Manure sampling for nutrient management

News
Feb 22, 2013
by WLJ

When testing manure, your nutrient management plan is only as good as your ability to obtain a representative sample. And your manure test results are only as good as your sample. There are a number of different types of sample collection processes that must be undertaken for different manure situations, so doing it right is invaluable.

During loading: The recommended sampling for solid manure is to sample while loading the spreader. Sampling the manure pack in a barn directly has been shown to result in very variable results and is not recommended. Take at least five samples during the process of loading several spreader loads and save them in a bucket. When all of the samples are collected, thoroughly mix the samples and take a subsample from this to fill the lab manure test container.

During spreading: Spread a tarp or sheet of plastic in the field and spread manure over this with the manure spreader. Do this in several locations and with several loads of manure. Collect the manure from the tarp or plastic sheet in a bucket. Mix the manure collected from different locations and spreaders, and take a subsample from this to fill the lab manure test container. This procedure is usually only practical for more solid manures.

Daily haul manure: Place a five-gallon bucket under the barn cleaner four or five times while loading the spreader. When all of the samples are collected, thoroughly mix the samples and take a subsample from this to fill the lab manure test container. Repeat this several times throughout the year to determine variability over time.

Stockpiled manure: Take 10 samples from different locations around the pile at least 18 inches below the surface. When all of the samples are collected, thoroughly mix the samples and take a subsample from this to fill the lab manure test container. Large diameter auger bit and portable drill or soil sampler can be used to access manure deep within pile.

Liquid manure

In liquid manure storage, agitation is critical to spreading uniform manure and to getting a representative sample. Agitating for two-four hours is the minimum. Depending on the type of storage, longer agitation times may be required.

The agitation for sampling should be similar to the agitation done when the storage is emptied. For this reason, the most practical time to sample is when the storage is being emptied for field application.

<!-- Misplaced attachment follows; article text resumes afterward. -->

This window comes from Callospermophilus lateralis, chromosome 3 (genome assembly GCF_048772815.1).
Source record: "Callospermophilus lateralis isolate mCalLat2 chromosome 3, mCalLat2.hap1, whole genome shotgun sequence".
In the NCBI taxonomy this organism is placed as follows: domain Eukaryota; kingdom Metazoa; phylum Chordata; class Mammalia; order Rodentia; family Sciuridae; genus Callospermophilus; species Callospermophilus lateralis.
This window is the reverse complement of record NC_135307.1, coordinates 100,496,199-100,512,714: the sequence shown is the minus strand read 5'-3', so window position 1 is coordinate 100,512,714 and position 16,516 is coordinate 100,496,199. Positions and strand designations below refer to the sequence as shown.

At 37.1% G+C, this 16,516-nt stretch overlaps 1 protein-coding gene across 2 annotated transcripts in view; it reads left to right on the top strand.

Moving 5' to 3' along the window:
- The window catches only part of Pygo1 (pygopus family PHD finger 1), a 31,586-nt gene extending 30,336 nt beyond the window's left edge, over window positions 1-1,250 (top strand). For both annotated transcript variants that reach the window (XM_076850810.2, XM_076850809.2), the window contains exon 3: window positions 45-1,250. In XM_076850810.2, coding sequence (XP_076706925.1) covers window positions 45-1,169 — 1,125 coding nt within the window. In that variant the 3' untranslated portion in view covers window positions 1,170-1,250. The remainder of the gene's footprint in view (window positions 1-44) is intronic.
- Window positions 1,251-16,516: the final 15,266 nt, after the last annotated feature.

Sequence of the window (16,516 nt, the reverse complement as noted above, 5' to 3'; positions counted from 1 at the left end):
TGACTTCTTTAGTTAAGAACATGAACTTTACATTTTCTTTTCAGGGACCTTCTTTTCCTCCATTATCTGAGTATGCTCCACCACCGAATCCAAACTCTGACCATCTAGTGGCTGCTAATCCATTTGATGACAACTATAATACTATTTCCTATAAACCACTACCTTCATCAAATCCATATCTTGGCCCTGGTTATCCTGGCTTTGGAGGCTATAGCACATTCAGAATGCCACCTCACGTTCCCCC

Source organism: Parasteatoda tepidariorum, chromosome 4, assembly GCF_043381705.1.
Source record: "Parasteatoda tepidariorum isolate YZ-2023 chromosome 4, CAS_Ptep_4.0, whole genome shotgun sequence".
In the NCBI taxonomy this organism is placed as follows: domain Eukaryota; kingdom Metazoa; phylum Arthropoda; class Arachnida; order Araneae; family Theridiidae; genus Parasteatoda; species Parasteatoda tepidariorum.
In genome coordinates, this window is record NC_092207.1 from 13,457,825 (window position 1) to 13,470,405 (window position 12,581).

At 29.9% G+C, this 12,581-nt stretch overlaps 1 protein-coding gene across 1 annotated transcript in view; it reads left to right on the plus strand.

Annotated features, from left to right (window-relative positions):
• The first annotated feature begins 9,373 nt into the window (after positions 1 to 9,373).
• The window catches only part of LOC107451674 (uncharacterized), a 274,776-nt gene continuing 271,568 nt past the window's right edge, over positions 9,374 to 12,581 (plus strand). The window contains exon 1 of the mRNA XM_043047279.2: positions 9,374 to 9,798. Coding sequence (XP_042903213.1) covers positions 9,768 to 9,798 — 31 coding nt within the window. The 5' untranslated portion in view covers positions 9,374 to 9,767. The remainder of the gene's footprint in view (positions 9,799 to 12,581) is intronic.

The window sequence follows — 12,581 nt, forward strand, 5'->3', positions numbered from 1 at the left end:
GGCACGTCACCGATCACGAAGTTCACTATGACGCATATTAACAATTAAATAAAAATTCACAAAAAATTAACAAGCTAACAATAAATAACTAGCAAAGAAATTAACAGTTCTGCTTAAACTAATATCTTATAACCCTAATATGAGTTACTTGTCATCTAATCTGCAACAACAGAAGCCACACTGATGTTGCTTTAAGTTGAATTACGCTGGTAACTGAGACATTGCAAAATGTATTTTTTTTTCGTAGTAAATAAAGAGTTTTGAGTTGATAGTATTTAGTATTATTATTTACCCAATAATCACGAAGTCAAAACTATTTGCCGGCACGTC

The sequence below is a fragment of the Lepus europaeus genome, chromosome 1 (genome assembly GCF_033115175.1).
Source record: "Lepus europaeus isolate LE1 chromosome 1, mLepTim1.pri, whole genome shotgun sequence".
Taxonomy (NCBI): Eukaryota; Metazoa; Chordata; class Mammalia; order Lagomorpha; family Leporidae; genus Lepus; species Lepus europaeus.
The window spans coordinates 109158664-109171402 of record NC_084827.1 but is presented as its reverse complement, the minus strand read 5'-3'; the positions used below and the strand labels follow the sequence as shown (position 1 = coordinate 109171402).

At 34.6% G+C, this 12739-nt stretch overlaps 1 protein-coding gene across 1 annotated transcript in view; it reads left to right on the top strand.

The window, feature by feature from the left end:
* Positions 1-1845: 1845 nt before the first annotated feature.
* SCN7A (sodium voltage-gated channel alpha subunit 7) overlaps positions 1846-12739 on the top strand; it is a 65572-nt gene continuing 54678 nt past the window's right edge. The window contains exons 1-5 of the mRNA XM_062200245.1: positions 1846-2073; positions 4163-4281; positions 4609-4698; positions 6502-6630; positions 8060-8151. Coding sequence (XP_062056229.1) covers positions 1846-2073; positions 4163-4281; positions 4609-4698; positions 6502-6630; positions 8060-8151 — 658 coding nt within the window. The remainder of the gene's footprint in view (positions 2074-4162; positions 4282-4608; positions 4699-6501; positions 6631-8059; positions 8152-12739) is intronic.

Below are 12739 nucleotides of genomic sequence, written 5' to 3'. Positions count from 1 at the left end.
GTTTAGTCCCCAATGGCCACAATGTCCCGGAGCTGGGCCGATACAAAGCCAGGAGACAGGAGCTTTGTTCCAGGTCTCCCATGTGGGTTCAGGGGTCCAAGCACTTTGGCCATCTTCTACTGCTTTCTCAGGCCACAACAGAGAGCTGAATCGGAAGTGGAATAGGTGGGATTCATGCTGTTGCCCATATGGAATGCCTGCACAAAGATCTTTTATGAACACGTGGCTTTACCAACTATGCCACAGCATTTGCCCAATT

If the storage is not adequately agitated, there will likely be stratification which vastly impacts the distribution of nutrients. In one example of stratification, the last 15 loads spread from storage had two to three times more phosphorus than in the first 45 loads spread. If the storage is known to be stratified, separate samples should be taken as the manure consistency changes during emptying.

As manure storage is emptied: Agitate the storage thoroughly before sampling. Use a bucket to collect at least five samples during the process of loading several spreader loads and save them in the bucket.

When all of the samples are collected, thoroughly mix the samples and take a subsample from this to fill the lab manure test container. When filling containers with liquid manure, never fill the container more than 3/4 full. If samples are collected over a several-hour period, the bucket with manure sample should be stored on ice to limit ammonia losses.

From the manure storage: Sampling a storage directly is much more difficult and likely to result in more variable results than sampling as the manure is loaded into the spreader. Agitate the storage thoroughly before sampling.

Use a small bucket or tube to collect at least five samples from different locations in the storage. Be wary of working around liquid manure storage locations as fumes can easily overcome the sample-taker.

During application: This method is good for irrigated manure. Place buckets around the field to catch manure from the spreader or irrigation equipment. Place these to collect manure from more than one spreader load. Combine and mix the manure collected from different locations, and take a subsample from this to fill the lab manure test container. This method may give you “crop available ammonia nitrogen” as any ammonia losses may have already occurred prior to reaching the bucket. What reaches the bucket is likely to soak into the soil and be available to the crop.

For more information on manure sampling strategies for testing nutrient availability, contact your test facilities for their preferred methods of sample collection. More information can be found by contacting your local Extension office. — WLJ

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